—Meredith Maple-Gitter, Executive Director, Fairbanks Children’s Museum

2020 Hit Hard

Across the country and around the world, the last eighteen months have presented a whole new set of challenges for everyone, including NWAYM members. The health concerns of the pandemic, the turmoil of the election and its aftermath, the heightened understanding of anti-racism and social justice practices, and the various economic crises resulting from shutdowns created unprecedented conditions for children’s museums. Throughout the Pacific Northwest region, museums closed to visitors, re-opened, and in some cases re-closed and re-opened again. Sadly, the Portland Children’s Museum, established more than seventy-five years ago, closed permanently. Significant projects were put on hold, while some capital campaigns emerged at full strength. Fundraisers were canceled, restructured, or moved online.

Through all this, NWAYM museums’ staff have continued to serve their communities in myriad ways— through online programming, kits, videos, and remote lessons, as well as diaper banks, food drives, internet hot spots, outdoor play spaces, and activities for kids at vaccination sites. They also worked diligently to create safe, clean, un-crowded spaces in their museums once visitors were welcomed back.

In April of 2020, NWAYM directors canceled their annual fall in-person gathering and began meeting on bi-weekly video conferences. At first, these calls were a place to commiserate and compare notes, but they soon became a crucial lifeline for rebuilding, recovery, and reality checks. NWAYM directors also attended weekly ACM Leadership Calls, and applied the information they gathered to their states, counties, and cities. When funding options varied from state to state and county to county, bookkeepers and CFOs compared notes. And while COVID regulations varied widely with the region, staff members shared information about PPE, PPP, COVID testing, and operating protocols. They offered each other moral support and practical coaching, with directors hearing each other’s concerns and asking, again and again, “How can we help?” The spirit of collaboration that had been nurtured over thirty-two years became a reliable and steadfast source of true cooperation. In a very real way, this association, which was already a helpful resource, saw its own transition from nice to necessary.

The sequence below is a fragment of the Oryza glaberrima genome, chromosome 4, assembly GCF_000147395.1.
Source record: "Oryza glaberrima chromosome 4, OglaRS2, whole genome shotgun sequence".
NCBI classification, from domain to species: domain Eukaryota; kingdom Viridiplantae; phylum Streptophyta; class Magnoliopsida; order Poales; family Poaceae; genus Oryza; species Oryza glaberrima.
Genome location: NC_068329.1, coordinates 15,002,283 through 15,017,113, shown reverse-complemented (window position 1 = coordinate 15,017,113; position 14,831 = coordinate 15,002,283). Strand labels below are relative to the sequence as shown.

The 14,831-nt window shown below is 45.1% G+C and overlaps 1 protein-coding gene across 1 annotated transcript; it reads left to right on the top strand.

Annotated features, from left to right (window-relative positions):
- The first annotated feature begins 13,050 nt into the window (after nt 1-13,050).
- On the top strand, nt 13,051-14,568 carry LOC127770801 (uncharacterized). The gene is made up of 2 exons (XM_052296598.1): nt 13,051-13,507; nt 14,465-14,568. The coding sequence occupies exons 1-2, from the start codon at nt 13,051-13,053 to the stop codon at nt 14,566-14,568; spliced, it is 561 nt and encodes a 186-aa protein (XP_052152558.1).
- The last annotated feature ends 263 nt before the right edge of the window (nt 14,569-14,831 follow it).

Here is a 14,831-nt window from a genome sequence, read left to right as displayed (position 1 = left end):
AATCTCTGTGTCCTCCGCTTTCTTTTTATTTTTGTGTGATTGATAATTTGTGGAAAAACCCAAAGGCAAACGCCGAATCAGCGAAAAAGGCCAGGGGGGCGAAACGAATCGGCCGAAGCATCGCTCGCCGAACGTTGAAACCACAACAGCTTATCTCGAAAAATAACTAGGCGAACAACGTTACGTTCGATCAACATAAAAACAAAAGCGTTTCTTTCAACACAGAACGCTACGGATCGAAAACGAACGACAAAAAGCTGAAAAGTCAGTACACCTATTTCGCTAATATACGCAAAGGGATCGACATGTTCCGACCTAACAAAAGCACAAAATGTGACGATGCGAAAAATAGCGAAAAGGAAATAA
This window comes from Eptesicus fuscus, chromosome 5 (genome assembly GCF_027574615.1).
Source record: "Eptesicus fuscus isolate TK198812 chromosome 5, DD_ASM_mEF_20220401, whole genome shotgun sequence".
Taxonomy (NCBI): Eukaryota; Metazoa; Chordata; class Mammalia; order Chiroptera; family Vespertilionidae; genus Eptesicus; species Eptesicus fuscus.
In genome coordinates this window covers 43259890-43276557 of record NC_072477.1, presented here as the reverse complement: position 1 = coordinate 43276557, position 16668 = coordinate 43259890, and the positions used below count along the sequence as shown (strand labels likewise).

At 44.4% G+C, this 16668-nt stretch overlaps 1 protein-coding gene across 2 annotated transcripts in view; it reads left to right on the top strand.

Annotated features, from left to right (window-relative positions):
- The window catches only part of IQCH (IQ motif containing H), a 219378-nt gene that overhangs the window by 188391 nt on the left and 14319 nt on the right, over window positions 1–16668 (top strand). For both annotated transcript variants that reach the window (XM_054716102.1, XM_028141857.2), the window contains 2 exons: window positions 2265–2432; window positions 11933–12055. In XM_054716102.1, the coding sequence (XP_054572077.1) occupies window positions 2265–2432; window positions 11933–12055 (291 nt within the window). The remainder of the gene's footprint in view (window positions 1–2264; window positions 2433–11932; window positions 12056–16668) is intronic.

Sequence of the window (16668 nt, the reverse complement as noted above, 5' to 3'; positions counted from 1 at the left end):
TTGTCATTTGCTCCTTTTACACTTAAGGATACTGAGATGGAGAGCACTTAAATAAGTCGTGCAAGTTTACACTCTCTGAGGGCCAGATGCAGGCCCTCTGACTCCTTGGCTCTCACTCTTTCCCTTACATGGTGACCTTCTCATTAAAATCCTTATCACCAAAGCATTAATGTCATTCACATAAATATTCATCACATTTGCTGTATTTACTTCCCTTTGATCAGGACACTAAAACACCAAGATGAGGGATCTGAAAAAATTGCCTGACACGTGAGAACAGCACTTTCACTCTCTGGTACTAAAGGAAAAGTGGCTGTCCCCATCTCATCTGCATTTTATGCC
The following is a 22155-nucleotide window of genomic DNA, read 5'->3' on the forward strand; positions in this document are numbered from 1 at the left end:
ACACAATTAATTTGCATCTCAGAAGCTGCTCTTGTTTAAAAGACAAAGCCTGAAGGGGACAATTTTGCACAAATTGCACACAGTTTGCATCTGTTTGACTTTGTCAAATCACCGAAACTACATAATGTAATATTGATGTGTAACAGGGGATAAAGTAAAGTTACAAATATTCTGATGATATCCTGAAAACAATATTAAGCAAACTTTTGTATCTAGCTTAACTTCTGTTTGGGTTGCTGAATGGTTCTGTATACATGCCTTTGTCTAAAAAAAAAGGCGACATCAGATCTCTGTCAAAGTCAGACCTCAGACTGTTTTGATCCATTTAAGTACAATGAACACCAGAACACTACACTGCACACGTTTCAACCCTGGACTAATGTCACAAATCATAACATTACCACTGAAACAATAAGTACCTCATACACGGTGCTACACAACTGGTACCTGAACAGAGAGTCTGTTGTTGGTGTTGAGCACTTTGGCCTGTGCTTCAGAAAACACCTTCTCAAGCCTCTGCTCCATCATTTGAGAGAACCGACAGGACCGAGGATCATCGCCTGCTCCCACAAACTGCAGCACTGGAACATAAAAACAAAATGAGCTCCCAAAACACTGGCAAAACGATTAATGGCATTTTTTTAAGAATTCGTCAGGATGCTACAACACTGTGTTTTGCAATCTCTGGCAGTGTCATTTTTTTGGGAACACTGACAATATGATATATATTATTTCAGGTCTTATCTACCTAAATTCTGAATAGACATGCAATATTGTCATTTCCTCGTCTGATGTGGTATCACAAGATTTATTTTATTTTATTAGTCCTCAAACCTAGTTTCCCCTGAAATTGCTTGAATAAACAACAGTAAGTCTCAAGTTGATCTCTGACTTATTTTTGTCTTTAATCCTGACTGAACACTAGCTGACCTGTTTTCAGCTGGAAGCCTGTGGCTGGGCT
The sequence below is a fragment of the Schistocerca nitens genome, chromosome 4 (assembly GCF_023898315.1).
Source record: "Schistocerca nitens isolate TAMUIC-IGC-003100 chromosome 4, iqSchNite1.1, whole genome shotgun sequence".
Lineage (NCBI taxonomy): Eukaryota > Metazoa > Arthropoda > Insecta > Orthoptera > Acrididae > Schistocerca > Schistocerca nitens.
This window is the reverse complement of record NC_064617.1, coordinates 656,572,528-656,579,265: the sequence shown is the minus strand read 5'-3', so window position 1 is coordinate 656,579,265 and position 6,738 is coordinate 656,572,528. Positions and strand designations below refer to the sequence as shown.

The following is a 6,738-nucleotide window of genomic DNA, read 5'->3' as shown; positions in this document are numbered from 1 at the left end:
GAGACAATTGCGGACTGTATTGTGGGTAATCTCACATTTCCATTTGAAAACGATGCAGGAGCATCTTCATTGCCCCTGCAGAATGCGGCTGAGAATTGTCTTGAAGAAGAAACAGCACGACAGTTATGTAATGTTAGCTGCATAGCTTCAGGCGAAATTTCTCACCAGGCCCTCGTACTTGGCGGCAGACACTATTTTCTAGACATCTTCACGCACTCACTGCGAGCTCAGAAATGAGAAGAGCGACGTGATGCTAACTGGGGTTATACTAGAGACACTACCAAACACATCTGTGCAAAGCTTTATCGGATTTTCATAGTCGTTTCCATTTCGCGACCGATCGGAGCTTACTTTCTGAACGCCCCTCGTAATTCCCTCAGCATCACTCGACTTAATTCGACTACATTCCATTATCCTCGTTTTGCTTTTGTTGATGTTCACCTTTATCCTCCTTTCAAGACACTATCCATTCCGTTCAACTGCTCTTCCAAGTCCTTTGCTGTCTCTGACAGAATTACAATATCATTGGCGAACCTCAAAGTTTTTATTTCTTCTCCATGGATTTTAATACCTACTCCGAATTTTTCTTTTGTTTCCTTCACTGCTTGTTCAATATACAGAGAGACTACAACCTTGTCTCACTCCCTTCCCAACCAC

Advantages, Collaborations and Cooperative Programs: What makes NWAYM so great?
(And how could your local/regional network grow its reach?)
The museums in NWAYM have found many creative ways to leverage their alliance.
Reciprocal admission discount: As a benefit of membership, NWAYM museums provide a 25 percent discount on admission for up to four visitors for members of participating museums. This encourages people to expand their children’s museum horizons, and to travel to their “next nearest” museums with their friends and families.
Regional conference: While it can be cost-prohibitive to send more than a few staff members to InterActivity, most museums can send larger contingents to a two-day event nearby. Staff members get to know their colleagues in similar roles, and enjoy the professional development opportunities.
Big ideas: In recent years, the organizing museum has been encouraged to invite local business, civic, and cultural leaders to provide a “keynote” for the conference, bringing some bigger ideas and expansive thinking to the event.